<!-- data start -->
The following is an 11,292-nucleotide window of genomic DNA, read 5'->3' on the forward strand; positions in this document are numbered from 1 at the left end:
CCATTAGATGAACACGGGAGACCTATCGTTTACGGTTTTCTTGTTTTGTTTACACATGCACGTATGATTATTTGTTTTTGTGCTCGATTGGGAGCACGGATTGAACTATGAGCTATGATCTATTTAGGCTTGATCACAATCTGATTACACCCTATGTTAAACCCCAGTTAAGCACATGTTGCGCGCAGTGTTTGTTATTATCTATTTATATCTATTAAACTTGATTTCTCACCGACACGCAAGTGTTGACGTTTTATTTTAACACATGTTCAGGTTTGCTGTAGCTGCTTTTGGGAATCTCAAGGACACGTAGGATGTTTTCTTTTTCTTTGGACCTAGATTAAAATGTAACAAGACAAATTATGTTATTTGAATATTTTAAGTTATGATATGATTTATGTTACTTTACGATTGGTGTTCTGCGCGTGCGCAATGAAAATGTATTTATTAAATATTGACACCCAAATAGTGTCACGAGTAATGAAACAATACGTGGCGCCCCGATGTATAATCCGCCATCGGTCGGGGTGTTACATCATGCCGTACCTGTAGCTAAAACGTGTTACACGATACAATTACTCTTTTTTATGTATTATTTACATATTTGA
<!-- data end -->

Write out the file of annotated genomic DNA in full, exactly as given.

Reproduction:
The following is an 11,292-nucleotide window of genomic DNA, read 5'->3' on the forward strand; positions in this document are numbered from 1 at the left end:
CCATTAGATGAACACGGGAGACCTATCGTTTACGGTTTTCTTGTTTTGTTTACACATGCACGTATGATTATTTGTTTTTGTGCTCGATTGGGAGCACGGATTGAACTATGAGCTATGATCTATTTAGGCTTGATCACAATCTGATTACACCCTATGTTAAACCCCAGTTAAGCACATGTTGCGCGCAGTGTTTGTTATTATCTATTTATATCTATTAAACTTGATTTCTCACCGACACGCAAGTGTTGACGTTTTATTTTAACACATGTTCAGGTTTGCTGTAGCTGCTTTTGGGAATCTCAAGGACACGTAGGATGTTTTCTTTTTCTTTGGACCTAGATTAAAATGTAACAAGACAAATTATGTTATTTGAATATTTTAAGTTATGATATGATTTATGTTACTTTACGATTGGTGTTCTGCGCGTGCGCAATGAAAATGTATTTATTAAATATTGACACCCAAATAGTGTCACGAGTAATGAAACAATACGTGGCGCCCCGATGTATAATCCGCCATCGGTCGGGGTGTTACATCATGCCGTACCTGTAGCTAAAACGTGTTACACGATACAATTACTCTTTTTTATGTATTATTTACATATTTGA